Frazier's Manack adapts quickly to quarterback position
By Nick Cammuso
Published: Wednesday, Aug. 28, 2013, 1:31 a.m.
At one time, Charlie Manack's football journey was typical.
A self-described “pudgy” kid, he began as a pee-wee lineman and eventually moved to tight end. And after making all-conference at the position as a Frazier sophomore, he figured to likely stay there.
Well, until equipment day that year.
“The day we turned in our stuff (coach Mike Steeber) asked me, ‘What do you think about playing quarterback?,' ” Manack said. “I had to think about it. Tight end was where I always thought I'd play.”
Since making the move under center, the Commodores couldn't be happier with the results.
Manack threw for 1,794 yards and 20 touchdowns last season, his first as a full-time quarterback.
Steeber said things clicked quickly for Manack, and he noticed a difference in the junior one quarter into his first start. He went on to have four 200-yard passing games, a pair of four-touchdown games and led Frazier to a WPIAL Class A playoff appearance before losing to WPIAL and state champion Clairton.
“Charlie's a smart kid,” Steeber said. “There are certain times he'll point certain things to us, and we'll adapt to what he sees. It's his biggest strength.”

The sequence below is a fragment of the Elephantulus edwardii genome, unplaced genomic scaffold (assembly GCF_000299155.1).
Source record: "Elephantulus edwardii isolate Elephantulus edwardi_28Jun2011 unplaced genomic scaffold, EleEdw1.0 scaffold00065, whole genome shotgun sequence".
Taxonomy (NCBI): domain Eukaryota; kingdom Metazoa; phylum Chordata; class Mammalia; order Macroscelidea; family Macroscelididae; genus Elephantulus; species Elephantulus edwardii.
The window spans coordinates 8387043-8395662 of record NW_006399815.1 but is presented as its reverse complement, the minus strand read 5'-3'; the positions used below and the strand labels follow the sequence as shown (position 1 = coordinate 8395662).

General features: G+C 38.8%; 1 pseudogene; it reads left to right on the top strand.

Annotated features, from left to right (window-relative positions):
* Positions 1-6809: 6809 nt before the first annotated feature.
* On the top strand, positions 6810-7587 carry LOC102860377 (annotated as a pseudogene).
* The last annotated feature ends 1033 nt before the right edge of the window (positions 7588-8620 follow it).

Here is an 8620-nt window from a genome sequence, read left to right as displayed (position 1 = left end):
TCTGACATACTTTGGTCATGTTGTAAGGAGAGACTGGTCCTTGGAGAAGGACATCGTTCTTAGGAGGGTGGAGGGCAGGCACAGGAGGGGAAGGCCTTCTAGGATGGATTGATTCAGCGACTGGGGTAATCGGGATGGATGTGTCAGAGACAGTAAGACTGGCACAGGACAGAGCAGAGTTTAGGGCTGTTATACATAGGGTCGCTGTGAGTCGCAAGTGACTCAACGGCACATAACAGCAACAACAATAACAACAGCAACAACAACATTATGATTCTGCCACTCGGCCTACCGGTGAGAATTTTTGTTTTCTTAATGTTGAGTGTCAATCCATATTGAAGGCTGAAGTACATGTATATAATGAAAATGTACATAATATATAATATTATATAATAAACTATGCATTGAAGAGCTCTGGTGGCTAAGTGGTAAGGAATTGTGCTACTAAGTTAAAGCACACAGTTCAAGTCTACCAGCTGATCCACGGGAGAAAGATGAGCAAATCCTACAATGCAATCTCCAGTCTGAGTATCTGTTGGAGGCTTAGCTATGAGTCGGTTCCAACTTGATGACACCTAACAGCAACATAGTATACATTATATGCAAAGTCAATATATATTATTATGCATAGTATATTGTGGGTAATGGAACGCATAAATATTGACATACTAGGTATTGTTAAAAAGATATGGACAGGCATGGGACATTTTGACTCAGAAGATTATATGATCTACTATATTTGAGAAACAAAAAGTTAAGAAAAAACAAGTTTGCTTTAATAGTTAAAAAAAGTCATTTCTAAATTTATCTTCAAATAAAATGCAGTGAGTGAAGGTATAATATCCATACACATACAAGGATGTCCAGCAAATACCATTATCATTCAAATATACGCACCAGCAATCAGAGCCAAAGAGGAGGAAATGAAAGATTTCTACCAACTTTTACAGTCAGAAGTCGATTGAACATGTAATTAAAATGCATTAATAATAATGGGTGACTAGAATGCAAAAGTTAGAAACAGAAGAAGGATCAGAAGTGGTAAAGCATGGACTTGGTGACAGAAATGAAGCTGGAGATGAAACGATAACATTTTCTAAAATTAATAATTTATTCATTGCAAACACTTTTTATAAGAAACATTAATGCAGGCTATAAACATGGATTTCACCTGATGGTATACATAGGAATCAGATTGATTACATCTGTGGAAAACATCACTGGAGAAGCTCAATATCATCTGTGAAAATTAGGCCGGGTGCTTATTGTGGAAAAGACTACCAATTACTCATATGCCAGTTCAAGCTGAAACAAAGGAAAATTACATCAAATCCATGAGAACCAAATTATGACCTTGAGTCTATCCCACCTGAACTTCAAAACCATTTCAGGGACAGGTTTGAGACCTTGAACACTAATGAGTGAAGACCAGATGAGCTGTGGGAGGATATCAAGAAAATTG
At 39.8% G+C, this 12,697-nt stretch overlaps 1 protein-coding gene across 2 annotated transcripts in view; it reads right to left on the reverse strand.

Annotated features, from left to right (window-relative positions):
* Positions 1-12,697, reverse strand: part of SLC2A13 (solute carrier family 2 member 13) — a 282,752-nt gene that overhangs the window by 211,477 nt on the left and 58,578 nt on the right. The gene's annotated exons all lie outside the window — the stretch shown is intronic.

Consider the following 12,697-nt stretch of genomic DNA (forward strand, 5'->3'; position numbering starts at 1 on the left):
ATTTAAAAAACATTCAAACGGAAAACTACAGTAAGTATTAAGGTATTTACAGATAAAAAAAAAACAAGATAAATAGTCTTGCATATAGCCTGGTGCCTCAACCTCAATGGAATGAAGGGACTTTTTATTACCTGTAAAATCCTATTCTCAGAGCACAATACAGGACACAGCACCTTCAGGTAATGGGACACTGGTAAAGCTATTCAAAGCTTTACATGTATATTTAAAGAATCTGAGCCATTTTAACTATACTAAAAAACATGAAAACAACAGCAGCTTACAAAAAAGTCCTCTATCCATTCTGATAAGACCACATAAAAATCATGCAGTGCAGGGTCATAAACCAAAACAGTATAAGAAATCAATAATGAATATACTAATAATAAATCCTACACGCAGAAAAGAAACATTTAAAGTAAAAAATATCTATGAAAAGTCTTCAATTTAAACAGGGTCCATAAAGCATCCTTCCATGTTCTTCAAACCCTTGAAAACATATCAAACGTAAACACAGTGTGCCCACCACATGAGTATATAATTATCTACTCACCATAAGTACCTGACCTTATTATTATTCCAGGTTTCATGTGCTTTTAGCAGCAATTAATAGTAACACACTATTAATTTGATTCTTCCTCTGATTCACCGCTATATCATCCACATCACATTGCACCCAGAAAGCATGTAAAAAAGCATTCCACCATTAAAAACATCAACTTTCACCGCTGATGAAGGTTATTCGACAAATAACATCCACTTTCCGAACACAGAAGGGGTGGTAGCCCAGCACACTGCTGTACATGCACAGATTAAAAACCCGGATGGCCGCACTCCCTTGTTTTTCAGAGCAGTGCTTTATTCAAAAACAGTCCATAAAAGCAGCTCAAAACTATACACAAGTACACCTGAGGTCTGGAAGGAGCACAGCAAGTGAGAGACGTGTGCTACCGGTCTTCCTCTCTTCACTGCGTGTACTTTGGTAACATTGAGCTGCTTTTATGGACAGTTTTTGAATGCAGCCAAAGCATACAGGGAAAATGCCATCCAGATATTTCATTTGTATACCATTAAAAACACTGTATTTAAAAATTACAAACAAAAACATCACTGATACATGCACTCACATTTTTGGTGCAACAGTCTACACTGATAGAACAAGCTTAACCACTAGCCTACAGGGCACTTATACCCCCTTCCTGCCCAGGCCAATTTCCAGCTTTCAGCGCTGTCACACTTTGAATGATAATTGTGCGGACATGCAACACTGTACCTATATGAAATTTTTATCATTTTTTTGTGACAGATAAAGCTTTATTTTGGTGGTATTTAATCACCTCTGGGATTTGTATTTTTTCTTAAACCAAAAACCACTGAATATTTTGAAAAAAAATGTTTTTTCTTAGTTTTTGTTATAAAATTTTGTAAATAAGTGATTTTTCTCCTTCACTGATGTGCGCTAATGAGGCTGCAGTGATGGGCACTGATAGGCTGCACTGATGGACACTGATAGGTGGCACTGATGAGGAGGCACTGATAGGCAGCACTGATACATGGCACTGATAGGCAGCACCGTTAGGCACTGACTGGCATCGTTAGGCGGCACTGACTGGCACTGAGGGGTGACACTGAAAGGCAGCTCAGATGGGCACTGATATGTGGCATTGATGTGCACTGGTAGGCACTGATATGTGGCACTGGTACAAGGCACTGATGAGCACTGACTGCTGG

Those smarts sped up the transition to a new position, one Manack admits wasn't easy at first.
“It's really difficult to go from blocking to throwing all the time,” he said.
Aside from trying to grasp the Frazier playbook and responsibilities that go with being a quarterback, he needed to get the basics down.
Especially when it came to footwork.
“I remember when I first started at a seven-on-seven camp I wouldn't take the three-step drop; I'd just wait and throw it,” Manack said. “ I knew I was supposed to, my body just wasn't used to it. Every time the ball was in my hands, I was just ready to throw.”
Now, through drills that continue daily, Manack is able move around the pocket comfortably and confidently. Even dropping back has become natural, he says.
What is happening isn't a total surprise.
Manack had a growth spurt right before high school, setting up the possibility of him someday being Frazier's quarterback. He also ran the varsity scout team as a freshman before playing exclusively tight end the next season.
“I think he had a comfort level there. That certainly made his transition easier,” Steeber said.
Manack's cousin, former Commodores star Rock Vargo, played a role as well.
“He was more of a lead-by-example guy,” Manack said of Vargo, who earned all-conference honors as a senior in 2011. “You watched what he did.”
While Manack doesn't mind the comparisons between he and his cousin, he's looking to make his own mark on Frazier football.
And do whatever it takes.
“If I have to turn around and hand the ball off every play, I'm fine with that,” he said. “Whatever gets us to a (conference) championship.”
Nick Cammuso is a freelance writer.
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